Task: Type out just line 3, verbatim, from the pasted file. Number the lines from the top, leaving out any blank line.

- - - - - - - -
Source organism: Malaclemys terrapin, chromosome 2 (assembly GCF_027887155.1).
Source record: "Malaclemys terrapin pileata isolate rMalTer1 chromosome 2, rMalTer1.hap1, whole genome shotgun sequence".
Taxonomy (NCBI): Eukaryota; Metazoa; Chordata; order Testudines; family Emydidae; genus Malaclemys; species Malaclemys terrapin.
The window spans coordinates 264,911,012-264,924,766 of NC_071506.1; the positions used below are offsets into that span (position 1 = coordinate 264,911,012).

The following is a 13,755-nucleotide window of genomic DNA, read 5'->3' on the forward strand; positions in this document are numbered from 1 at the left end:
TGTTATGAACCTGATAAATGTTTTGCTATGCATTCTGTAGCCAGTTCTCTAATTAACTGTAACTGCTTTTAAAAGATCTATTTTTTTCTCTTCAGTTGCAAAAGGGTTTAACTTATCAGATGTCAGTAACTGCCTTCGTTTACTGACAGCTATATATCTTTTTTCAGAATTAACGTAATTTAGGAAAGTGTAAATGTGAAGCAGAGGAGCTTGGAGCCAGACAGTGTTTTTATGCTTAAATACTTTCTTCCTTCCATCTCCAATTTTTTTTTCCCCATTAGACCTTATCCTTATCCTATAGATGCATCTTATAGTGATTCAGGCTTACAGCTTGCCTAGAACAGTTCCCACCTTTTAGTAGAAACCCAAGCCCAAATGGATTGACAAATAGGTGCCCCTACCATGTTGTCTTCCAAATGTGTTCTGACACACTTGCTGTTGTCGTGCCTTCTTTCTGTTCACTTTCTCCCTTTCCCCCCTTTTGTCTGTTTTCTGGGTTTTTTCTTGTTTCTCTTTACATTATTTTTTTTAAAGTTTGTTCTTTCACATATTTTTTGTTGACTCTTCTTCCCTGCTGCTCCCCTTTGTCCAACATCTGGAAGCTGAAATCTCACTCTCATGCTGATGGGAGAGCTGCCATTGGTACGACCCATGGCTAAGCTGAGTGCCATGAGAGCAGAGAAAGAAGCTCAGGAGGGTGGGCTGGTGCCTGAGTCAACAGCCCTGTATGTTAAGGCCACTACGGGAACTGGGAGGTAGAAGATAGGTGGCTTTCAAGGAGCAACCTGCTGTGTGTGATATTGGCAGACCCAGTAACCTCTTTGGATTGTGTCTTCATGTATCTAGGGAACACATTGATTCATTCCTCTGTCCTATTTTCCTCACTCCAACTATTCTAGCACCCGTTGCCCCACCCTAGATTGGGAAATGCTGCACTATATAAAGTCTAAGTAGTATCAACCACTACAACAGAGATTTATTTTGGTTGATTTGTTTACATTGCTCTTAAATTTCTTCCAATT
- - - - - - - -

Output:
Taxonomy (NCBI): Eukaryota; Metazoa; Chordata; order Testudines; family Emydidae; genus Malaclemys; species Malaclemys terrapin.